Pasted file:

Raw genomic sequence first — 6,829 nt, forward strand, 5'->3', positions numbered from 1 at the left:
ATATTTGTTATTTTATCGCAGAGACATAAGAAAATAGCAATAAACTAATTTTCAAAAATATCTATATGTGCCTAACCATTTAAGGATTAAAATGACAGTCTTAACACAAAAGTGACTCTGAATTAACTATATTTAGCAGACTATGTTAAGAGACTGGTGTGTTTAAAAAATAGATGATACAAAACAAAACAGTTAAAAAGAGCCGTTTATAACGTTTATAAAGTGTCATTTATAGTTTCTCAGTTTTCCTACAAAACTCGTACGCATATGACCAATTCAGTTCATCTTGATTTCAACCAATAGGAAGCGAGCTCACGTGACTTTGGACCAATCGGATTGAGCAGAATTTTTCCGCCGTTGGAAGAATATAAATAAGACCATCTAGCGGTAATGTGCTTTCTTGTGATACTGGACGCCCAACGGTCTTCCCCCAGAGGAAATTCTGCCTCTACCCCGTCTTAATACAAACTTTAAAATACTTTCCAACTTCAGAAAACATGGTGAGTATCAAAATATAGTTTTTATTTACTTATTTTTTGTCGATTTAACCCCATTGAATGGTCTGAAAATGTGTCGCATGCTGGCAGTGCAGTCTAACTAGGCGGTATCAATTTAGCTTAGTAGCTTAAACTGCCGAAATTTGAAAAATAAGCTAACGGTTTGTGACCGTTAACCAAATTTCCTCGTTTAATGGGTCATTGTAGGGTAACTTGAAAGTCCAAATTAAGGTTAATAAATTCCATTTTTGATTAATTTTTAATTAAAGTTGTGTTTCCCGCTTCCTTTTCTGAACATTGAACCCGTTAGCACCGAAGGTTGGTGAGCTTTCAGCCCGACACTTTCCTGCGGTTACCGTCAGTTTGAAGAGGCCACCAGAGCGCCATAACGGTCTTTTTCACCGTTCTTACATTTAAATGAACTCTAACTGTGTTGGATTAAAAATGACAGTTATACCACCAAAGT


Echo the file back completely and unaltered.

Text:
Raw genomic sequence first — 6,829 nt, forward strand, 5'->3', positions numbered from 1 at the left:
ATATTTGTTATTTTATCGCAGAGACATAAGAAAATAGCAATAAACTAATTTTCAAAAATATCTATATGTGCCTAACCATTTAAGGATTAAAATGACAGTCTTAACACAAAAGTGACTCTGAATTAACTATATTTAGCAGACTATGTTAAGAGACTGGTGTGTTTAAAAAATAGATGATACAAAACAAAACAGTTAAAAAGAGCCGTTTATAACGTTTATAAAGTGTCATTTATAGTTTCTCAGTTTTCCTACAAAACTCGTACGCATATGACCAATTCAGTTCATCTTGATTTCAACCAATAGGAAGCGAGCTCACGTGACTTTGGACCAATCGGATTGAGCAGAATTTTTCCGCCGTTGGAAGAATATAAATAAGACCATCTAGCGGTAATGTGCTTTCTTGTGATACTGGACGCCCAACGGTCTTCCCCCAGAGGAAATTCTGCCTCTACCCCGTCTTAATACAAACTTTAAAATACTTTCCAACTTCAGAAAACATGGTGAGTATCAAAATATAGTTTTTATTTACTTATTTTTTGTCGATTTAACCCCATTGAATGGTCTGAAAATGTGTCGCATGCTGGCAGTGCAGTCTAACTAGGCGGTATCAATTTAGCTTAGTAGCTTAAACTGCCGAAATTTGAAAAATAAGCTAACGGTTTGTGACCGTTAACCAAATTTCCTCGTTTAATGGGTCATTGTAGGGTAACTTGAAAGTCCAAATTAAGGTTAATAAATTCCATTTTTGATTAATTTTTAATTAAAGTTGTGTTTCCCGCTTCCTTTTCTGAACATTGAACCCGTTAGCACCGAAGGTTGGTGAGCTTTCAGCCCGACACTTTCCTGCGGTTACCGTCAGTTTGAAGAGGCCACCAGAGCGCCATAACGGTCTTTTTCACCGTTCTTACATTTAAATGAACTCTAACTGTGTTGGATTAAAAATGACAGTTATACCACCAAAGT